I tried walking away, but Daryl always stood in my path.  I believe it was during those times when the lump first began to plague me.  It would well up in my throat, choking me, but I fought it.  


On several occasions, my parents were called into school.  The nuns were evidently displeased by my performance.  I tried telling my Mother that the other kids really did not like me.  I tried to explain that it was hard to concentrate when you are being tormented.  My Mother told me that I was just being too sensitive and that it really wasn’t that bad.  “Oh, okay.” I thought.  The real problem, my parents decided was that I was simply not focused enough.  I daydreamed too much.  But they had the answer to this problem.

After one of these parent-teacher conferences my parents took me home and told me they were going to teach me to focus.  “From this point forward, every day you have to go to your room from five o’clock until eight o’clock.” my Mother announced.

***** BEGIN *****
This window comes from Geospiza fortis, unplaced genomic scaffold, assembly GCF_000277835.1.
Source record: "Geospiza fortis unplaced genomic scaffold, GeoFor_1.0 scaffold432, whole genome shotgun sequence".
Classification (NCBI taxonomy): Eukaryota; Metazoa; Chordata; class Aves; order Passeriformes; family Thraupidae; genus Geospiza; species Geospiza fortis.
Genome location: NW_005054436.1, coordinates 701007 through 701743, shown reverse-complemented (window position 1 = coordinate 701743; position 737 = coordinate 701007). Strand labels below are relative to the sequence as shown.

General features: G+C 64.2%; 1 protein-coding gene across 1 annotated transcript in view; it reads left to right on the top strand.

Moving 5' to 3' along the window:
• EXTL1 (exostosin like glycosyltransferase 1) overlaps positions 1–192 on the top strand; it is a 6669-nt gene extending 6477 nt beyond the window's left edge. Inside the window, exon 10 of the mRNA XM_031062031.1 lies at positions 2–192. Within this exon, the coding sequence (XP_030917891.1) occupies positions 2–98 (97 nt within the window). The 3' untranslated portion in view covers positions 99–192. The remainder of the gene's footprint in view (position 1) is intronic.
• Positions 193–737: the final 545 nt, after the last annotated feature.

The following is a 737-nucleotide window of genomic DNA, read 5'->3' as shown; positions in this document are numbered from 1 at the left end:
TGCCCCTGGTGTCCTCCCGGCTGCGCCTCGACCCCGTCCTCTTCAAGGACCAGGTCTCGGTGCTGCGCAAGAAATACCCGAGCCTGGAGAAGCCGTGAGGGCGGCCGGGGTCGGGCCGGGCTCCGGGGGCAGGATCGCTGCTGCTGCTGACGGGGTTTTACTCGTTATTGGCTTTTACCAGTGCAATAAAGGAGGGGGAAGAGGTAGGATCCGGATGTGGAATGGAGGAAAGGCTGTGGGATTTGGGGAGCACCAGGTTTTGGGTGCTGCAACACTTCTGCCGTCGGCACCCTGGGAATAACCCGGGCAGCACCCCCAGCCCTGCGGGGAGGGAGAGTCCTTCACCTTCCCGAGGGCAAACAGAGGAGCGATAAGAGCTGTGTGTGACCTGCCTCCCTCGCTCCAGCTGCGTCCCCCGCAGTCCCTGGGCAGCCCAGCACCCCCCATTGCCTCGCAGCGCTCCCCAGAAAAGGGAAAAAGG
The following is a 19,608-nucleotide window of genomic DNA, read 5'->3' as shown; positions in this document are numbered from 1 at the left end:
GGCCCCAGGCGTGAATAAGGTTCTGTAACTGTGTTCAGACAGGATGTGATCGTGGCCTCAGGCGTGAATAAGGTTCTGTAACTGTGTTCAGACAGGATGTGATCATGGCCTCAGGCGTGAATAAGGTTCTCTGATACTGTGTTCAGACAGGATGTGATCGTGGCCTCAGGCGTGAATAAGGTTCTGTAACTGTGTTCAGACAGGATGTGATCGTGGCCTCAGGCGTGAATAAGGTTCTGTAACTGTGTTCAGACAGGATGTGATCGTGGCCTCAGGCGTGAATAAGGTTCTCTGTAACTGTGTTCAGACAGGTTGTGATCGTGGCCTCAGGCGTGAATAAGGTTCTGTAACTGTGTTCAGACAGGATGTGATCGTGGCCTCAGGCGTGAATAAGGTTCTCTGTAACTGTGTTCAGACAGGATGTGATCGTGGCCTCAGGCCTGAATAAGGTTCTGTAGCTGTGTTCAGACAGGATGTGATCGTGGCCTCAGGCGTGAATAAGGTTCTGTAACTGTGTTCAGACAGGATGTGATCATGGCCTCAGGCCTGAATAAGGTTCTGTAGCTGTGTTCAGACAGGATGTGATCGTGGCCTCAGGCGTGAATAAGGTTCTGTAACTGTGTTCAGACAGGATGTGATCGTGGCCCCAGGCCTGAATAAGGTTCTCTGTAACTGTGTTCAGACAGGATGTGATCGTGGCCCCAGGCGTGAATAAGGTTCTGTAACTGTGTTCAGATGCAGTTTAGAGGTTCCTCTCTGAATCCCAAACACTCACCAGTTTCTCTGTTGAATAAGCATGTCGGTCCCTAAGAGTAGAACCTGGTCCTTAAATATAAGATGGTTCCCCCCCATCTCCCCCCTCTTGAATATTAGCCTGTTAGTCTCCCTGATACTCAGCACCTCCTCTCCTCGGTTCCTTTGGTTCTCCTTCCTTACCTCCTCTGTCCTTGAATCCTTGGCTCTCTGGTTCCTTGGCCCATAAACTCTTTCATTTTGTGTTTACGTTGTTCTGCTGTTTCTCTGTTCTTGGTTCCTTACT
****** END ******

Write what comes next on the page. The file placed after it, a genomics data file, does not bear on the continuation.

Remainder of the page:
They stood looking at me as though they had just solved world hunger.  I inquired as to what I was supposed to do when I was sitting in my room. “That’s the best part,” my Mother said, “you can do anything you want!”

So, every day at five o’clock, I sat in my room for three hours.  I could hear Abba playing in the living room or Saturday Night Fever.  Sometimes there were other people talking and laughing along with the music playing.  I think they were playing board games.  Sometimes when I came out of my room I would see the remnants of visitors lying around the living room; glasses, coke cans, games lying around.  Sometimes the people were still there, but I wasn’t really interested in what they were doing, since I had to be in bed by nine o’clock.  I would run downstairs and turn on the T.V. so I could watch Buck Rodgers or Battle Star Galactica.


Once, my mother told me to try playing sports with the other kids and perhaps they’d start liking me.  At the time, I figured I was not much of an athlete.  I was more of a television and cinema type of person.  I was a very Sci-fi kid.  When I hear people talk about how sports changed their life I feel the same way about Star Wars.   Having nothing to lose, I decided my mother’s advice was worth pursuing.